Guns FAQ

Acanthus Scroll
An engraving design patterned after any of a variety of plants of the genus Acanthus, native to the Mediterranean, with large, segmented, thistle-like leaves

Automatic Colt Pistol. A proprietary designation for a type of rimless cartridge design, such as .45 ACP

The receiver of a gun containing the firing mechanism. The serially-numbered, legal soul of a firearm. Major types are: Boxlock, Sidelock, Blitz, and Bolt.

AE or Automatic Ejectors
fittings inset into the breech end of barrels of a break-open gun that kick out fired shells, while only raising unfired shells enough to be removed by hand

Alex Henry Forend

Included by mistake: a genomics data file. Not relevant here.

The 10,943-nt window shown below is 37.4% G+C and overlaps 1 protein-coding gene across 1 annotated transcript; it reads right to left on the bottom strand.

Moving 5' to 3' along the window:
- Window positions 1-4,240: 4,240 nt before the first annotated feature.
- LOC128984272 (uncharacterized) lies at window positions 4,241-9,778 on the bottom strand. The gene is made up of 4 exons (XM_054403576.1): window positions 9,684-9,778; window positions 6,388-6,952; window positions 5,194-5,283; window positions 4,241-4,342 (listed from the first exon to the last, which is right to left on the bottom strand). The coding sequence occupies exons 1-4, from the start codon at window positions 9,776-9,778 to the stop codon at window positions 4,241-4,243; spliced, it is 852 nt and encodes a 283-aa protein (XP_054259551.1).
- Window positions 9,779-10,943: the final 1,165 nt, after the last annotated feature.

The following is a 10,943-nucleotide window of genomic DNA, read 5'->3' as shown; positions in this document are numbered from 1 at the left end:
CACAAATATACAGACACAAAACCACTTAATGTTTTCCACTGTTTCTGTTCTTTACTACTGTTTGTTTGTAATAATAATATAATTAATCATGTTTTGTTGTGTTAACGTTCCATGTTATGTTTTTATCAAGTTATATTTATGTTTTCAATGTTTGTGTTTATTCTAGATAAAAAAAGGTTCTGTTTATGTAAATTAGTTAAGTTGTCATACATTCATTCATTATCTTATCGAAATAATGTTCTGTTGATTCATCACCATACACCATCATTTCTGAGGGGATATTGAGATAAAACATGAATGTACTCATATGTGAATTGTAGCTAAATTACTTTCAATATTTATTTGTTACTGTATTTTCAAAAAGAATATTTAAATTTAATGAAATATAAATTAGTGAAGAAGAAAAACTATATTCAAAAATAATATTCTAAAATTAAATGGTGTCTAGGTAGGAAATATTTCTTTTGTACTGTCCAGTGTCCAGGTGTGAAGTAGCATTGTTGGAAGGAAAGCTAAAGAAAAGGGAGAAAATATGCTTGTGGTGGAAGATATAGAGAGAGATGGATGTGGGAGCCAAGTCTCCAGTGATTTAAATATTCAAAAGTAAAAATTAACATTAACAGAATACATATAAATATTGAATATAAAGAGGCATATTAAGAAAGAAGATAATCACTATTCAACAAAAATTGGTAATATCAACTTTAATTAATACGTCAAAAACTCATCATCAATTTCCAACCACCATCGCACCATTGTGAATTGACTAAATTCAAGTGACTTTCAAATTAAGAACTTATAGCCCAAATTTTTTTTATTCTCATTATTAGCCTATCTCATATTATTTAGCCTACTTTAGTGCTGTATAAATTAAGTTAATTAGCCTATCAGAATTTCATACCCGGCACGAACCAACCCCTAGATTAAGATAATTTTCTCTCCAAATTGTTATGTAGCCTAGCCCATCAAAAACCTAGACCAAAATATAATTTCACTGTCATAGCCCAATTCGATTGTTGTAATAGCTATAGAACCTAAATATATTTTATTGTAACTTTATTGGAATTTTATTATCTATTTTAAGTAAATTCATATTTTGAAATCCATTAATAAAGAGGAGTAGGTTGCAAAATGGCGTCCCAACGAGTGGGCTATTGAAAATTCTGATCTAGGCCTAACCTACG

A groove at the forend tip, typical of this fine Scottish maker, (for tying a rifle into a vehicle-mounted rack?). Adopted by the traditionalist Bill Ruger for his single shot Model No. 1

As new in original box. Perhaps fired, but in virtually new condition

Anson Forend Release
A latch for securing the forend to the barrels of a break-open gun, operated, via a longitudinal rod, by a pushbutton exposed at the very tip of the forend. Typically seen on Purdey and Boss guns.

Antique Firearm
Defined according to Section 921 (a) (16), Title 18, U.S.C. as:

A. any firearm (including any firearm with matchlock, flintlock, percussion cap, or similar type of ignition system) manufactured in or before 1898; and

B. any replica of any firearm described in subparagraph (A) if such replica (i) is not designed or redesigned for using rimfire or conventional centerfire fixed ammunition, or (ii) uses rimfire or conventional centerfire fixed ammunition which is no longer manufactured in the United States and which is not readily available in the ordinary channels of commercial trade.